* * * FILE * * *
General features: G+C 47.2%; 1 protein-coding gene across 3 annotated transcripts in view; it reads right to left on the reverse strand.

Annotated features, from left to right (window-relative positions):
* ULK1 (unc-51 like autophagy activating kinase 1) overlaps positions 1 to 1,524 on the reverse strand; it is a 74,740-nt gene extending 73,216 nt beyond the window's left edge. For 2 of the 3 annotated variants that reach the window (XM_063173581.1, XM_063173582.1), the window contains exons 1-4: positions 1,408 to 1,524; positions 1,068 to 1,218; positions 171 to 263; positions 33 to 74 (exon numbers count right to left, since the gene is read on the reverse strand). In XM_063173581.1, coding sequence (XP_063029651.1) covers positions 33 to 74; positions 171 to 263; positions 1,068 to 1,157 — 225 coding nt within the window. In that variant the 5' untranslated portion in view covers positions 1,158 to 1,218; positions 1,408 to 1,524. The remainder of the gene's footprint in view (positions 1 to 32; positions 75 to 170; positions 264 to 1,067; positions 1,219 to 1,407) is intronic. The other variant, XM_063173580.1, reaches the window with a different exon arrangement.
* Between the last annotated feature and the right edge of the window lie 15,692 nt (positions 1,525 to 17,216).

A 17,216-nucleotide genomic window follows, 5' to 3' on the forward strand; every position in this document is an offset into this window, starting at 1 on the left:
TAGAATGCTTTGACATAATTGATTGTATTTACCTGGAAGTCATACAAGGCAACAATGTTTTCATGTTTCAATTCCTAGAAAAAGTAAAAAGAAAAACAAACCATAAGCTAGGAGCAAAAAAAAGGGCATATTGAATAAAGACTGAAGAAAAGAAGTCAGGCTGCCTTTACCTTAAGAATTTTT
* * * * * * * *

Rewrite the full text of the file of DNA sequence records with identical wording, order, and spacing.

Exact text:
General features: G+C 47.2%; 1 protein-coding gene across 3 annotated transcripts in view; it reads right to left on the reverse strand.

Annotated features, from left to right (window-relative positions):
* ULK1 (unc-51 like autophagy activating kinase 1) overlaps positions 1 to 1,524 on the reverse strand; it is a 74,740-nt gene extending 73,216 nt beyond the window's left edge. For 2 of the 3 annotated variants that reach the window (XM_063173581.1, XM_063173582.1), the window contains exons 1-4: positions 1,408 to 1,524; positions 1,068 to 1,218; positions 171 to 263; positions 33 to 74 (exon numbers count right to left, since the gene is read on the reverse strand). In XM_063173581.1, coding sequence (XP_063029651.1) covers positions 33 to 74; positions 171 to 263; positions 1,068 to 1,157 — 225 coding nt within the window. In that variant the 5' untranslated portion in view covers positions 1,158 to 1,218; positions 1,408 to 1,524. The remainder of the gene's footprint in view (positions 1 to 32; positions 75 to 170; positions 264 to 1,067; positions 1,219 to 1,407) is intronic. The other variant, XM_063173580.1, reaches the window with a different exon arrangement.
* Between the last annotated feature and the right edge of the window lie 15,692 nt (positions 1,525 to 17,216).

A 17,216-nucleotide genomic window follows, 5' to 3' on the forward strand; every position in this document is an offset into this window, starting at 1 on the left:
TAGAATGCTTTGACATAATTGATTGTATTTACCTGGAAGTCATACAAGGCAACAATGTTTTCATGTTTCAATTCCTAGAAAAAGTAAAAAGAAAAACAAACCATAAGCTAGGAGCAAAAAAAAGGGCATATTGAATAAAGACTGAAGAAAAGAAGTCAGGCTGCCTTTACCTTAAGAATTTTT